Based on the novel The One Hundred and One Dalmatians by Dodie Smith, Cruella takes you on the journey of how the most fashionable villain goes from being a mischievous, rebellious and fashionable young girl (Tipper Seifert-Cleveland) to becoming Cruella De Vil (Emma Stone). After suffering a great loss, Estella meets two young homeless thieves, Jasper (Joel Fry) and Horace (Paul Walter Hauser) and they instantly become family. Estella uses her fashion sense to design costumes to allow them to run scams to survive. Then, she gets the job of a lifetime, creating outfits for the chic, terrifying fashion legend, the Baroness von Hellman (Emma Thompson). After a revelation connecting the Baroness to a horrific event from her childhood, Estella seeks revenge and gets a chance to let out her inner "Cruella."

The main characters in this film are Estella/Cruella de Vil, the Baroness von Hellman, Jasper, Horace, Anita Darling (Kirby Howell-Baptiste) and Mark Strong (John the Valet). Cruella is narrated by none other than Cruella herself and is set in 1970s London during the punk rock revolution. The camera techniques used are sensational; at times they make you feel like you are walking with the characters. The party scenes stay true to the red, black and white color pallet Cruella is known to wear. My favorite part is when the rebellious Cruella goes to a black and white ball wearing an all-white outfit and drops a match on it. The dress burns up and reveals a red dress underneath. It is also remarkable how costume designer, Jenny Beavan up-cycled materials, such as trash, and uses the infamous Dalmatian pattern, to create Cruella's outfits.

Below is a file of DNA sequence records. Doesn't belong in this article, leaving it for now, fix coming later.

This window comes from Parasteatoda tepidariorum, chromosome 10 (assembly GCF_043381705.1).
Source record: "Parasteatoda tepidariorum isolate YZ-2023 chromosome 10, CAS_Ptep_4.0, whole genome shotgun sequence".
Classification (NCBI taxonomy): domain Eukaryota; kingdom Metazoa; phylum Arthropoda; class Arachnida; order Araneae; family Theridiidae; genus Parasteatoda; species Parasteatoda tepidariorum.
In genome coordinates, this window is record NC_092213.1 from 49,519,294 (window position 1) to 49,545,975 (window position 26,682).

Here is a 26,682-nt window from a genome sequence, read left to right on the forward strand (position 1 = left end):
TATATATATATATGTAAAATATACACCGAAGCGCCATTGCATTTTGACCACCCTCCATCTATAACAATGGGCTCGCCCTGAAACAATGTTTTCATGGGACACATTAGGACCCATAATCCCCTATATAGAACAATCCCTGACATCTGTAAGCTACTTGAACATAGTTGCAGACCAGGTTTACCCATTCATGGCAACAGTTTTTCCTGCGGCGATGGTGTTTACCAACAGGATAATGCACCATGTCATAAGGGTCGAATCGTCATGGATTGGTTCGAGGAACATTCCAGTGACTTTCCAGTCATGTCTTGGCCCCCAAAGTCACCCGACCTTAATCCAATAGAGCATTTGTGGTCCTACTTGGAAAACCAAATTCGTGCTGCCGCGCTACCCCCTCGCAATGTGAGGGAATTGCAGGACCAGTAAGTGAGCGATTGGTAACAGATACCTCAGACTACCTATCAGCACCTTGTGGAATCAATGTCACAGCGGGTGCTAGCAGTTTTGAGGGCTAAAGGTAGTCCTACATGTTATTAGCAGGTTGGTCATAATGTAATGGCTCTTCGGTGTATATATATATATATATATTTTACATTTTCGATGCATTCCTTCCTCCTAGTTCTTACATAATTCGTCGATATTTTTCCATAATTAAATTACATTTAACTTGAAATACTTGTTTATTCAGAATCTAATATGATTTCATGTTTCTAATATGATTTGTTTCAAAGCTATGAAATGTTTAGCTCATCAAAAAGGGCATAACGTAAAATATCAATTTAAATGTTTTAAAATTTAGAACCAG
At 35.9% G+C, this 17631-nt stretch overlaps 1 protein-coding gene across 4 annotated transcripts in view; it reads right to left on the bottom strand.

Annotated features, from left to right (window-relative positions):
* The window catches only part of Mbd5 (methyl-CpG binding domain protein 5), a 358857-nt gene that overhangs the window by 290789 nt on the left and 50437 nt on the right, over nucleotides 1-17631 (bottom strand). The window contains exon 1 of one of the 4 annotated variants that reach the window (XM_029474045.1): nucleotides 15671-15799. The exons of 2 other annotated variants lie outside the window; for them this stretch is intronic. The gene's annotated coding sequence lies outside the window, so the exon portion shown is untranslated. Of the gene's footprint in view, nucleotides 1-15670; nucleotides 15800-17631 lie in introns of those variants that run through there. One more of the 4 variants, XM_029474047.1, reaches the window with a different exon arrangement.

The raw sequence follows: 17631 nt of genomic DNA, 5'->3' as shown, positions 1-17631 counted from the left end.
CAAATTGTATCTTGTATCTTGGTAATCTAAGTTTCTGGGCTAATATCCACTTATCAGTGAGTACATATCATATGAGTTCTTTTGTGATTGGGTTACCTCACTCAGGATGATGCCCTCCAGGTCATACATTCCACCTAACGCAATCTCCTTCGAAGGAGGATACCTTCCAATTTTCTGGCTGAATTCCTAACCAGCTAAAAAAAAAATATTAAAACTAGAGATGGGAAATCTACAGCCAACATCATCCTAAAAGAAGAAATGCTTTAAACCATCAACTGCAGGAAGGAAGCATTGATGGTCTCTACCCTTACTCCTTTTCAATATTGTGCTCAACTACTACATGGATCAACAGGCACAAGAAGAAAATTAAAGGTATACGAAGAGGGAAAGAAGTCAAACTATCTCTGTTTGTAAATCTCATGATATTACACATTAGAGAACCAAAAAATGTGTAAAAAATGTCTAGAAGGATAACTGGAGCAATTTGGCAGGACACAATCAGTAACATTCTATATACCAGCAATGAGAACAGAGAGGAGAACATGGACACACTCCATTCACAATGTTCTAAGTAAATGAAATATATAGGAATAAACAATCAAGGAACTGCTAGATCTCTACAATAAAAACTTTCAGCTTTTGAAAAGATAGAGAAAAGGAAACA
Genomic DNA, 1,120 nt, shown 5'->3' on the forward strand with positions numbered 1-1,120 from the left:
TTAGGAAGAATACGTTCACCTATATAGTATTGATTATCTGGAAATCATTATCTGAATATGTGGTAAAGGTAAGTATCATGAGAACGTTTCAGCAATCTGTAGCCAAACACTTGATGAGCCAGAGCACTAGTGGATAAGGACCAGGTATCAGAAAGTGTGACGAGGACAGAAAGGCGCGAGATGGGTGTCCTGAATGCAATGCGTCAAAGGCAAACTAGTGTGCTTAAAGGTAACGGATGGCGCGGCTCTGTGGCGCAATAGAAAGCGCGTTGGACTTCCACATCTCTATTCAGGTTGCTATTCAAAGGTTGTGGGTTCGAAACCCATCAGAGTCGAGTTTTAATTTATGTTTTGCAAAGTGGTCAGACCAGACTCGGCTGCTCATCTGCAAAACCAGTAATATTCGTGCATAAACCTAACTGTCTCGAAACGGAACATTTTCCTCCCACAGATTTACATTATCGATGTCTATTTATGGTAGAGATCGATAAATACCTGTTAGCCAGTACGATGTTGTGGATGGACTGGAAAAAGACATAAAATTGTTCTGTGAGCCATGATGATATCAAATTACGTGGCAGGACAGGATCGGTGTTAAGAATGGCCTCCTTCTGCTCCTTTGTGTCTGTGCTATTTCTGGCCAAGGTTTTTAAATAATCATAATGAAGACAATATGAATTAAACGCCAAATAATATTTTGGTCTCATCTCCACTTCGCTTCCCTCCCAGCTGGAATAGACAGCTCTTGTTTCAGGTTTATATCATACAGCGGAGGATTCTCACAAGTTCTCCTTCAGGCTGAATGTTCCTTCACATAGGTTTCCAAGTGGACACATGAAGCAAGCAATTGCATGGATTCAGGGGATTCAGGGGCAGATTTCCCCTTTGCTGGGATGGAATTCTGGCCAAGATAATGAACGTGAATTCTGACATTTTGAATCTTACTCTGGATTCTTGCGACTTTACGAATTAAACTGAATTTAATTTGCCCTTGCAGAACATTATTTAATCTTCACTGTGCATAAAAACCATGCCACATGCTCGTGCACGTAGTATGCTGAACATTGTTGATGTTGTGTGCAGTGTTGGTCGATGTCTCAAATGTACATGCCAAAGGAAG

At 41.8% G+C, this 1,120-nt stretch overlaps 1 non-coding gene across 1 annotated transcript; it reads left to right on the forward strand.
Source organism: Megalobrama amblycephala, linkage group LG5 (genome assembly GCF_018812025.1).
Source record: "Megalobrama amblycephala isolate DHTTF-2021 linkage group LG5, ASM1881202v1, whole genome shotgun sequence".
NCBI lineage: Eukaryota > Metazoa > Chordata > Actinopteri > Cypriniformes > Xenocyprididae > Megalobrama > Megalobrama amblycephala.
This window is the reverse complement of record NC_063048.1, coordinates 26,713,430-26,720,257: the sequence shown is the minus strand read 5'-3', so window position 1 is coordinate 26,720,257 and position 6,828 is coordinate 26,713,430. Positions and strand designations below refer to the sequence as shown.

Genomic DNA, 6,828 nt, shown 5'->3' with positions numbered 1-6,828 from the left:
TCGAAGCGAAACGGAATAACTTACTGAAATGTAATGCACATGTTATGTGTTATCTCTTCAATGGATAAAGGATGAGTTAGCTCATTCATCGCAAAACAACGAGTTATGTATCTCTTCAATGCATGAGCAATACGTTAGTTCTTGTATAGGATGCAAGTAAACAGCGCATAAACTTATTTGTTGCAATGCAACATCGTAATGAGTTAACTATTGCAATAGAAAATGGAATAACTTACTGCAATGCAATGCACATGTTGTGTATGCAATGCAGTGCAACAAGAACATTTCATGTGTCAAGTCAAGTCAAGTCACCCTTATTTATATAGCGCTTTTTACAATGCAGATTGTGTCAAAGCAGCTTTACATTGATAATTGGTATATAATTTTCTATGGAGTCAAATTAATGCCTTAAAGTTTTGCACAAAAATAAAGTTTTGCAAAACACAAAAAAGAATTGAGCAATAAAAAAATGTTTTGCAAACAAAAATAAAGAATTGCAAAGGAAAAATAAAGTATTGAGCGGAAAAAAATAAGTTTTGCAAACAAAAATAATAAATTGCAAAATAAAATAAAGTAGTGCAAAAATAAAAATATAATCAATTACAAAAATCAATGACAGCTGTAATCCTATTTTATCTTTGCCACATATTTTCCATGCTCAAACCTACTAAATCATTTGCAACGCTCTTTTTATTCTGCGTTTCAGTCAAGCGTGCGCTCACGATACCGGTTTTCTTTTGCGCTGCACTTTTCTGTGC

The message of this film is that sometimes the worst memories are the ones that have the greatest impact on your life. In this film, Estella experiences different events in her life that would break the typical person, but it led to her experiencing some of the greater moments of her life, such as meeting Jasper and Horace or having a chance make clothing. The only parent warning I have is a short scene where Estella is drinking.

I rate Cruella 5 out of 5 stars and recommend it for ages 10 to 18; adults are sure to love it too. Cruella releases simultaneously in theaters and on Disney+ with Premier Access on Friday, May 28, 2021.

By Tiana S., KIDS FIRST! Film Critic, age 10

see youth comments
Before she becomes Cruella de Vil? Teenaged Estella has a dream. She wishes to become a fashion designer, having been gifted with talent, innovation, and ambition all in equal measures. But life seems intent on making sure her dreams never come true. Having wound up penniless and orphaned in London at 12, four years later Estella runs wild through the city streets with her best friends and partners-in-(petty)-crime, Horace and Jasper, two amateur thieves. When a chance encounter vaults Estella into the world of the young rich and famous, she begins to question the existence she's built for herself in London and wonders whether she might be destined for more after all. When an up-and-coming rock star commissions Estella to design him a signature piece, she begins to feel as though she has truly arrived. But what is the cost of keeping up with the fast crowd- and is it a price Estella is willing to pay?